The term of Asif Ali Zardari has indeed been a milestone in the history of Pakistan. For the first time – hopefully, not the last – an elected civilian government completed a full five year term in office and, more importantly, made an orderly transfer of power to its successor. During these five years, however, there wasn’t a day without speculation that poor Zardani won’t survive just as his wife Benazir Bhutto didn’t. It looks likely now that Sharif – whose party enjoys a large majority in Parliament – should be able to complete another full term of his own. That augurs well for the future of democracy in Pakistan. If that happens, the door to further military coups, which has been very slowly closing, might even be firmly shut to everybody’s relief.

What role was personally played by General Ashfaq Parvez Kayani in bringing the present encouraging scenario into being? Future historians looking back on this period will decide. When Kayani was appointed Army chief in 2007, military historians described him as “a soldier’s soldier”. What exactly does that mean? No one could confidently say he had no political ambition. But his tenure did mark decisive break with the past. However, while he didn’t shorten Zardari’s term he unabashedly extended his own as Army chief. During his long tenure, he also carved out for himself – and I’m sure for the future Army chiefs – an effective role to control foreign policy, national security, and certain sectors of the economy. Kayani made discreet but decisive interventions to determine political decisions which future historian will dissect. He must also be given the credit for shutting down the Inter-Services Intelligence agency’s political cell, and withdraw uniformed officers from their posts inside the government. He will always be remembered for restoring the Army’s public image which the Musharraf years had very badly bruised.

Personally, I’m intrigued why Kayani resisted the temptation to bail out his ex-boss from the imbroglio he landed himself in by returning to jump into the cesspool of Pakistani politics.

A Cure-all

One of the grandmother prescriptions used to be a couple of cloves of garlic every day for everyone at dinner. How we resisted the sane though smelly advice as children.

The garlic plant is set to play an important role in protecting babies. The report of a new study has revealed that garlic compounds are effective in killing contaminants present in baby food formulations. Researchers at the University of British Columbia recently discovered that diallyl sulphide and ajoene, two compounds found in garlic, eradicates the food-borne pathogens which can, possibly, lead to life-threatening conditions.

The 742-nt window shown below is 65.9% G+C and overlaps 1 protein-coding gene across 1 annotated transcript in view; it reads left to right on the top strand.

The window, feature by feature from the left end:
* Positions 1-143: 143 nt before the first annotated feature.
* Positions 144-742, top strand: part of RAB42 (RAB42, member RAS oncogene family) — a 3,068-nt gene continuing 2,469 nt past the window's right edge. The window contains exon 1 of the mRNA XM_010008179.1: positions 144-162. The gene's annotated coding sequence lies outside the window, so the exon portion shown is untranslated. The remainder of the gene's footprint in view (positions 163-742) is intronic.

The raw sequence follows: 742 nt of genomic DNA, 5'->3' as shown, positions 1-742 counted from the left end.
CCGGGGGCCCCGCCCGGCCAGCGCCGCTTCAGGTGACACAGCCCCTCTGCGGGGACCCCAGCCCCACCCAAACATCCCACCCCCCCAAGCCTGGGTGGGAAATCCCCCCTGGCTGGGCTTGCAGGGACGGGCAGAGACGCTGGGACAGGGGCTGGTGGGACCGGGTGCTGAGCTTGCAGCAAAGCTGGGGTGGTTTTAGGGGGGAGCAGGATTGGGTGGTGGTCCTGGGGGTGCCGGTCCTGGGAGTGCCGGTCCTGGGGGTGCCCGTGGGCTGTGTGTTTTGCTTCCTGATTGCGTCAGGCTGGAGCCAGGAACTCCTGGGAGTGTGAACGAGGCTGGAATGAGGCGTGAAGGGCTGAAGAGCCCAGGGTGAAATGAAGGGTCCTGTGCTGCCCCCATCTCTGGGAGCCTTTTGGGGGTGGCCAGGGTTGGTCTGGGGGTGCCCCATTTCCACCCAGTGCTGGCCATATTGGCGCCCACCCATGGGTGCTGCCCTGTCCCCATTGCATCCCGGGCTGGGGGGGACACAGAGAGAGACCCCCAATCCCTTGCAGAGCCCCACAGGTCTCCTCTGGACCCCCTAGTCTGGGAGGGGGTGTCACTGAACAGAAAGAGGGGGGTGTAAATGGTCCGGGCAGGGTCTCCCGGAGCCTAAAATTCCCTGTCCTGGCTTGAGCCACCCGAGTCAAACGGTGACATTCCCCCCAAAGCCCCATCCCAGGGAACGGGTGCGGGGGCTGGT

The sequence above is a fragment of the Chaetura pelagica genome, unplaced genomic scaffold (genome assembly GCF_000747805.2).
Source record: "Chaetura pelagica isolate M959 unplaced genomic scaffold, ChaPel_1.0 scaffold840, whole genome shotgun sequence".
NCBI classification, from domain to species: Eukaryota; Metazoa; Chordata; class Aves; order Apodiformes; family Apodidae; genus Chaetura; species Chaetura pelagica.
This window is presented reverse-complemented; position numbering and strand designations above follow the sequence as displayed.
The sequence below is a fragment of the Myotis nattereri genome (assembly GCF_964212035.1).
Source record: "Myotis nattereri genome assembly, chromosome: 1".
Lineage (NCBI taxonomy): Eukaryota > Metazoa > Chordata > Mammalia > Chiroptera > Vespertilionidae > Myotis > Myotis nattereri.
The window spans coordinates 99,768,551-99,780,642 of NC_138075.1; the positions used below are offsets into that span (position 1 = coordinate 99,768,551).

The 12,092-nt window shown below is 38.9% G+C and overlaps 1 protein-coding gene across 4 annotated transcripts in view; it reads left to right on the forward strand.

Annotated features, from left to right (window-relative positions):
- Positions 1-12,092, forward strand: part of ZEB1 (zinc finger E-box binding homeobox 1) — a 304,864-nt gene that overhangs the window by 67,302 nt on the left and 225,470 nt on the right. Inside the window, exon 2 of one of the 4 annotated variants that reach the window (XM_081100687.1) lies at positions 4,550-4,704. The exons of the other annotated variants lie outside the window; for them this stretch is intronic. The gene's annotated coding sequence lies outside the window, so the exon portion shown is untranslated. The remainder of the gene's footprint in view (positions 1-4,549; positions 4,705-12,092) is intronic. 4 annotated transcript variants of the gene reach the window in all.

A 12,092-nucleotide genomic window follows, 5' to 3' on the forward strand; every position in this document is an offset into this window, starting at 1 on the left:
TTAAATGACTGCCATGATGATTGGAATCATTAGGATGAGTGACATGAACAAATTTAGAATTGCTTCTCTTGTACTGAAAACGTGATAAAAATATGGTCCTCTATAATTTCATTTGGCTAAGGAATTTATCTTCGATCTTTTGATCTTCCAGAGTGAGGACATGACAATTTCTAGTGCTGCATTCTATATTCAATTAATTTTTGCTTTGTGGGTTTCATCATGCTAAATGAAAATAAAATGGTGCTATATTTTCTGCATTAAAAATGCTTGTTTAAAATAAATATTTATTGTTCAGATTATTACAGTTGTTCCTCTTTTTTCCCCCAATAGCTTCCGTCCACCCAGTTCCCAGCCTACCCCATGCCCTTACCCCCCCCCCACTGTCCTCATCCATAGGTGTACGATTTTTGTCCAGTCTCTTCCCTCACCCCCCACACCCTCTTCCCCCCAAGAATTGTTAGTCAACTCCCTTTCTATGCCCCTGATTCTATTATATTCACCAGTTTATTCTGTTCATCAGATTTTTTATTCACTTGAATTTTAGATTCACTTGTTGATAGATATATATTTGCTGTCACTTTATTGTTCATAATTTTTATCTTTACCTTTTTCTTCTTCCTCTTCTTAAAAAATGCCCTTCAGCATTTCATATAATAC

Smelly or not, a couple of raw cloves every day can keep the doctor away.

Delhi’s Vehicular Pollution

Delhi is a veritable hell in winters where vehicles are the biggest air polluters. What else do you expect in a town with an estimated 75 lakh vehicles already on the road – merrily polluting the town – while 1,400 vehicles are added on the roads each day? No wonder vehicular traffic contributes more than 70% of the town air pollution.

Only twenty cities in India follow the outdated Euro4 emission standards for new vehicles. The rest of the country is still content with Euro3. Euro4 itself is seven years behind the current European standards and Euro3 is behind by 12 years. Are you shocked to know that in Delhi one death takes place every hour due to air pollution?

What else do you expect in a town adding every minute of the day carbon monoxide, nitrogen dioxide and, above all, particulate matter in the air we breathe? The miracle is that we still survive to breathe the poison for another day.

Elsewhere in the world they are debating: are today’s efficient car engines less polluting than the cars of yesteryear? You might be surprised to hear that reports on researches reveal that new-generation gas engines of cars emit more particles, including carcinogens than traditional gas-powered engines. Till something spectacular happens, we’ll have no respite from the harmful levels of particle pollution.

Think it Through

Here’s a new definition of relativity

In bed, it is 6 am
You close your eyes
In five minutes it’s 7.45

At work, it’s 1.30
Close your eyes
For five minutes, it’s 1.31

8-Dec-2013
More by :  Sakshi
 
Views: 527